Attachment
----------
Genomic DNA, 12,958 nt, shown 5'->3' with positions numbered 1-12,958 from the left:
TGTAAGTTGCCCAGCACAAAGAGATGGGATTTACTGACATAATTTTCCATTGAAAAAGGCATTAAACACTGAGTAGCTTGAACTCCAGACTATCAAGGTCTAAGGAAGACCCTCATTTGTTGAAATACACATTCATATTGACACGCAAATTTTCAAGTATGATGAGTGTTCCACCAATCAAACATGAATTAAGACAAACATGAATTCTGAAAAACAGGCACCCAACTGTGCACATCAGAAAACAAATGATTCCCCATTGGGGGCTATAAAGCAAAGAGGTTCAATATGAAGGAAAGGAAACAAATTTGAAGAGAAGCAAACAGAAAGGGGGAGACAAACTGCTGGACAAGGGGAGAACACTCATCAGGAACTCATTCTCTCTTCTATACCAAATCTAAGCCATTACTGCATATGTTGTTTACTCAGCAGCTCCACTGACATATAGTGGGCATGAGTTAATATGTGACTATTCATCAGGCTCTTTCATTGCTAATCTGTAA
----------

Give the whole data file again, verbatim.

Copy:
Genomic DNA, 12,958 nt, shown 5'->3' with positions numbered 1-12,958 from the left:
TGTAAGTTGCCCAGCACAAAGAGATGGGATTTACTGACATAATTTTCCATTGAAAAAGGCATTAAACACTGAGTAGCTTGAACTCCAGACTATCAAGGTCTAAGGAAGACCCTCATTTGTTGAAATACACATTCATATTGACACGCAAATTTTCAAGTATGATGAGTGTTCCACCAATCAAACATGAATTAAGACAAACATGAATTCTGAAAAACAGGCACCCAACTGTGCACATCAGAAAACAAATGATTCCCCATTGGGGGCTATAAAGCAAAGAGGTTCAATATGAAGGAAAGGAAACAAATTTGAAGAGAAGCAAACAGAAAGGGGGAGACAAACTGCTGGACAAGGGGAGAACACTCATCAGGAACTCATTCTCTCTTCTATACCAAATCTAAGCCATTACTGCATATGTTGTTTACTCAGCAGCTCCACTGACATATAGTGGGCATGAGTTAATATGTGACTATTCATCAGGCTCTTTCATTGCTAATCTGTAA